Belfast Telegraph

Friday 18 April 2014

‘We really should have enjoyed the moment more, but we were so scared something might go wrong’

Hearing your baby’s heartbeat for the first time is an overwhelming experience for any parent-to-be.

But for 37-year-old Elaine, her first pregnancy scan marked a moment she could barely believe was happening — it was indisputable proof of the miracle growing inside her.

At the beginning of 2011, Elaine and her 42-year-old husband, Andrew, were given the devastating news they would never conceive naturally. It came after months of tests to establish why they weren’t getting pregnant and the couple from Co Down were told they faced another agonising year-long wait before they could even begin IVF on the NHS.

It was too much to bear.

“I remember breaking down one night and saying to Andrew that I couldn’t deal with anymore waiting and we should try and go private,” said Elaine.

“We knew it would cost money but the way I saw it, if the car broke down we would find money to get it fixed so why couldn’t we find money for something we wanted so much?”

The couple met while working for a charity and married in 2006.

“We spent the first few years of married life travelling and then after a bit of time passed we started to think about having a baby,” said Andrew.

“You spend so long trying not to have kids and you just think it is going to happen straight away when you do try. We just assumed we would get pregnant.”

But it was not to be and with each month that passed, Elaine — who works in local government — became increasingly worried.

She said: “There were four of us who got married in the same year. It got to the stage where some of them not only had one baby but had two.

“It is hard when people ask about when you are going to have your own baby but it is almost worse when they stop asking.

“It puts a strain on your relationship. When do you admit to each other there could be a problem? It was so emotional when I finally went to the GP for the first time. It brought it all out into the open.”

Andrew, a charity worker, added: “It was tough but at the end of the day you want answers so you can move on. We were strong enough to get through it.”

When they were finally told they could not conceive naturally, doctors offered them the option of IVF.

“We went on the NHS waiting list but I looked up some private clinics on the internet and that’s when I found out about Origin,” said Elaine.

“We had a consultation with them in October or November last year and started the treatment pretty much straight away.

“The actual process wasn’t as bad as I thought it was going to be. I had to give myself injections in the tummy every day. The thought of it was worse than actually doing it.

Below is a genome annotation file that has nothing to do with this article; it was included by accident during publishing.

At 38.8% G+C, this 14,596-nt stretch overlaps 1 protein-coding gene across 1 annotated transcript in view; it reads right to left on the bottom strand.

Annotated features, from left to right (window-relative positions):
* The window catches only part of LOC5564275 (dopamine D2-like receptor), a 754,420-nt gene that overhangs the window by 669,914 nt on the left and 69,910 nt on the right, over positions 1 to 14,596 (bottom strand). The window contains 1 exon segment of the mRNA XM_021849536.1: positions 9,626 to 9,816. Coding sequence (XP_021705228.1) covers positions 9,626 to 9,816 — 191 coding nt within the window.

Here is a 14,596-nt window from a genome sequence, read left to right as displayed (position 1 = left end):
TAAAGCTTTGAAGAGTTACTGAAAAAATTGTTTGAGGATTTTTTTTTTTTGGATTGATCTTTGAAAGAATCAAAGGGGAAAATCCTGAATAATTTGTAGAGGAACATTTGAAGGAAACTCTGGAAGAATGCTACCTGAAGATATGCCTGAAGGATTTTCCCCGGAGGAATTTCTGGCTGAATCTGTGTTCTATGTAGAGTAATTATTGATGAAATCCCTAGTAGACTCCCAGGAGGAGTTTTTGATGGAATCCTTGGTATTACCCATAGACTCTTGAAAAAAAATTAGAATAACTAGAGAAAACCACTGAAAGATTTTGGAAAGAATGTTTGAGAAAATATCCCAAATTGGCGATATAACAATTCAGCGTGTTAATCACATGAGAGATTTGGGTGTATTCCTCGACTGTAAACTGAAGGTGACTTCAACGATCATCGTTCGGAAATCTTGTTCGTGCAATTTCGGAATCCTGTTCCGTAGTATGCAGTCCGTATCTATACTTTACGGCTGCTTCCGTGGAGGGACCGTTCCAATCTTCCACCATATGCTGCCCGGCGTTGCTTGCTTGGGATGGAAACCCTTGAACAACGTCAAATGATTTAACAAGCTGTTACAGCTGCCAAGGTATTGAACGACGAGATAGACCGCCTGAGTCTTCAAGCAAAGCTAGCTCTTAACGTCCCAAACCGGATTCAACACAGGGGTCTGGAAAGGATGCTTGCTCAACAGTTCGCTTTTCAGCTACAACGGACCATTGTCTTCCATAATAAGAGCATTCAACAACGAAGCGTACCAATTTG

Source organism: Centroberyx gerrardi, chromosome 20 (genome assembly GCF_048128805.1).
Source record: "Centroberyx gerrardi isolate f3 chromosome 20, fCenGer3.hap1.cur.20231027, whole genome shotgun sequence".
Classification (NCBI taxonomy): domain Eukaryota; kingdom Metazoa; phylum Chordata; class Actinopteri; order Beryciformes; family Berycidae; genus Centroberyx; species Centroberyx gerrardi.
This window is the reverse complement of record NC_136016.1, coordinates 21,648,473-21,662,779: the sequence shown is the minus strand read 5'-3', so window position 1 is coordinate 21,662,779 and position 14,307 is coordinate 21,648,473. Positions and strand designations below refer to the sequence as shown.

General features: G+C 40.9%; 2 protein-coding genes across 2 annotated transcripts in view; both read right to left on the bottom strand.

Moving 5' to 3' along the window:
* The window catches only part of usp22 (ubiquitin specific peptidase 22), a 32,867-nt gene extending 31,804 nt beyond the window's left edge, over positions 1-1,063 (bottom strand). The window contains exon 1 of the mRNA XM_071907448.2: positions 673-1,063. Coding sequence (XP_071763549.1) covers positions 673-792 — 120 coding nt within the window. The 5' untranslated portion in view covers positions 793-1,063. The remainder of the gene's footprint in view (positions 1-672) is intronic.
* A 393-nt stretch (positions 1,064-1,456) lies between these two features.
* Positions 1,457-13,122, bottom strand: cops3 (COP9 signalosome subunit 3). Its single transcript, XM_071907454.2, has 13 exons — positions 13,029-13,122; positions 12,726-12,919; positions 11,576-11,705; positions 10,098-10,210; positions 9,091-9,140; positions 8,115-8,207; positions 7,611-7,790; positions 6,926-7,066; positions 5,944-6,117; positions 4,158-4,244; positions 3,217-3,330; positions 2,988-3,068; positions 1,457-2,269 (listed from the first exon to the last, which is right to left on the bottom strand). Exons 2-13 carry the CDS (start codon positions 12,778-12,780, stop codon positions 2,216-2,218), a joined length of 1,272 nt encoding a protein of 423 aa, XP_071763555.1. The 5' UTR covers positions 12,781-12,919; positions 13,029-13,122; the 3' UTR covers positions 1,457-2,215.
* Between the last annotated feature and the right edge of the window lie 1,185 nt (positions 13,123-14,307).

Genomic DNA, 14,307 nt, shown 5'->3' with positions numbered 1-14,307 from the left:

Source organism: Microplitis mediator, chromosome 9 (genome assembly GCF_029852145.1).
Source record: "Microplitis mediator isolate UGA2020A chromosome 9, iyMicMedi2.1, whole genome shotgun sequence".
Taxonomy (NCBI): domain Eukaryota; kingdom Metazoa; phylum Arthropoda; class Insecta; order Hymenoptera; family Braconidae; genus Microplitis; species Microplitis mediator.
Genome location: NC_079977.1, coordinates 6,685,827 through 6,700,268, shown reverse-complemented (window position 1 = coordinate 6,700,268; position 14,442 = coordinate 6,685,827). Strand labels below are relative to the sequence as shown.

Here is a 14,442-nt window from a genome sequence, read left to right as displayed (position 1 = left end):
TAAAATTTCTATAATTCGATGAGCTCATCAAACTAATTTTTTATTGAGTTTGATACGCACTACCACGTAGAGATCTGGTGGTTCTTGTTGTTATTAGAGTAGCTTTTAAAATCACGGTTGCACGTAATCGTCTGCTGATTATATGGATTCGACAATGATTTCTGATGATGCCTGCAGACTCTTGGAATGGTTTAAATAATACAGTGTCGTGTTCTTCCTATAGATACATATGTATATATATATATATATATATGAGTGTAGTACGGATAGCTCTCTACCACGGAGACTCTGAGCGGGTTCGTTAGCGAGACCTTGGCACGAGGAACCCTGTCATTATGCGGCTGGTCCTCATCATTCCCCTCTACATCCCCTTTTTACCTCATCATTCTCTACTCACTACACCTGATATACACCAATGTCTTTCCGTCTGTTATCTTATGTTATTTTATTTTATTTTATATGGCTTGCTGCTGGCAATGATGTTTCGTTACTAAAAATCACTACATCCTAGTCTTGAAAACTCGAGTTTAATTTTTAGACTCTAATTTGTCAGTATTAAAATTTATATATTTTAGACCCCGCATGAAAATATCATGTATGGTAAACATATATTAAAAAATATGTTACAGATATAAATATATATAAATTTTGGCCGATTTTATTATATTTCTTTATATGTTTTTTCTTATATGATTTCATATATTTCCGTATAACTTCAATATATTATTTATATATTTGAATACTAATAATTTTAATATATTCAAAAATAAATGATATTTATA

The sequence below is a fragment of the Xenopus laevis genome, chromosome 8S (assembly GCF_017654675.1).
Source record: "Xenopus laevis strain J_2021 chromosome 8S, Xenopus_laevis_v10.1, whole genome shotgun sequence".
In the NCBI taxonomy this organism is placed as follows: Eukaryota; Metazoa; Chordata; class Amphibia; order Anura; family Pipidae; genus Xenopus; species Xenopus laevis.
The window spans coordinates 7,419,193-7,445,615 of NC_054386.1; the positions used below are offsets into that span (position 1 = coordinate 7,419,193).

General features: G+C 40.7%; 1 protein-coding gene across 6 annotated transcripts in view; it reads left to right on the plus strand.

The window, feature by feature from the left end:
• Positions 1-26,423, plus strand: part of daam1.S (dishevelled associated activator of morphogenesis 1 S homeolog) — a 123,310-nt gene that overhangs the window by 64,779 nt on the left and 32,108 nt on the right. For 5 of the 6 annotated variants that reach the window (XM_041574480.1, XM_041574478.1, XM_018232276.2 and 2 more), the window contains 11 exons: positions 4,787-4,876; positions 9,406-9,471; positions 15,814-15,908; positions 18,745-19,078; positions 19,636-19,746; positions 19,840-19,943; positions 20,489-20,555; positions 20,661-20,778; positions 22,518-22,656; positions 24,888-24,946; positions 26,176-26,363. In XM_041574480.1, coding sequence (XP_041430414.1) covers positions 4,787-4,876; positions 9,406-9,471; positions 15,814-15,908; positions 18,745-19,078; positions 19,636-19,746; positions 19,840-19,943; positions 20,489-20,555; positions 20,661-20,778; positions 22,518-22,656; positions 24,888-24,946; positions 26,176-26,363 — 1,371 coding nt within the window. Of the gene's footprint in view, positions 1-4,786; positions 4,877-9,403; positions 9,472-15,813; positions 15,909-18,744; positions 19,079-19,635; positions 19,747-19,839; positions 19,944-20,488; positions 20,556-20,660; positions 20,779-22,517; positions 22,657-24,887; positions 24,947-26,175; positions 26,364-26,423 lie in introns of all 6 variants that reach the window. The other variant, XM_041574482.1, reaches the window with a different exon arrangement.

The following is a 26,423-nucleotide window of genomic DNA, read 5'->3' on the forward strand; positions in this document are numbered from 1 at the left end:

“At the beginning we were supposed to go through the normal IVF treatment but on the day I went to have my eggs implanted the doctors said they were worried I could develop a condition called ovarian hyperstimulation syndrome.

“They said they didn’t want to implant my eggs at that time. I was so disappointed but then they explained about egg freezing.”

Elaine went home and returned six weeks later for the implantation.

“We had to wait two weeks to find out whether it had worked,” said Elaine. “It was a long wait but when the day finally came I didn’t want to do the test. I was so scared the IVF hadn’t worked it was nice to be in a bubble where we didn’t know for definite.

“I snuck out of the bed that morning when Andrew was still asleep. I remember standing just crying. I was so scared to look at the test in case it was negative. When I finally looked at it there was a line. It was quite faint so I did another and there was more of a line. I just couldn’t believe it so when I woke Andrew to tell him the news he thought it was negative.”

Andrew said: “We really should have enjoyed the moment more but we couldn’t believe it and were so scared something might go wrong.”

According to Elaine, she found it so hard to believe that their first attempt at IVF had been a success that she took a pregnancy test every week until her first scan at six weeks.

“I can’t describe what it was like to see and hear its heart beating,” she said. “It made it more real, that something was really happening and confirmed it was a viable pregnancy.

“Even still, it was only after about 20 weeks that we allowed ourselves to think about what we might need. We’ve done some window shopping and talked about names but we don’t want to find out whether it is a boy or a girl.”

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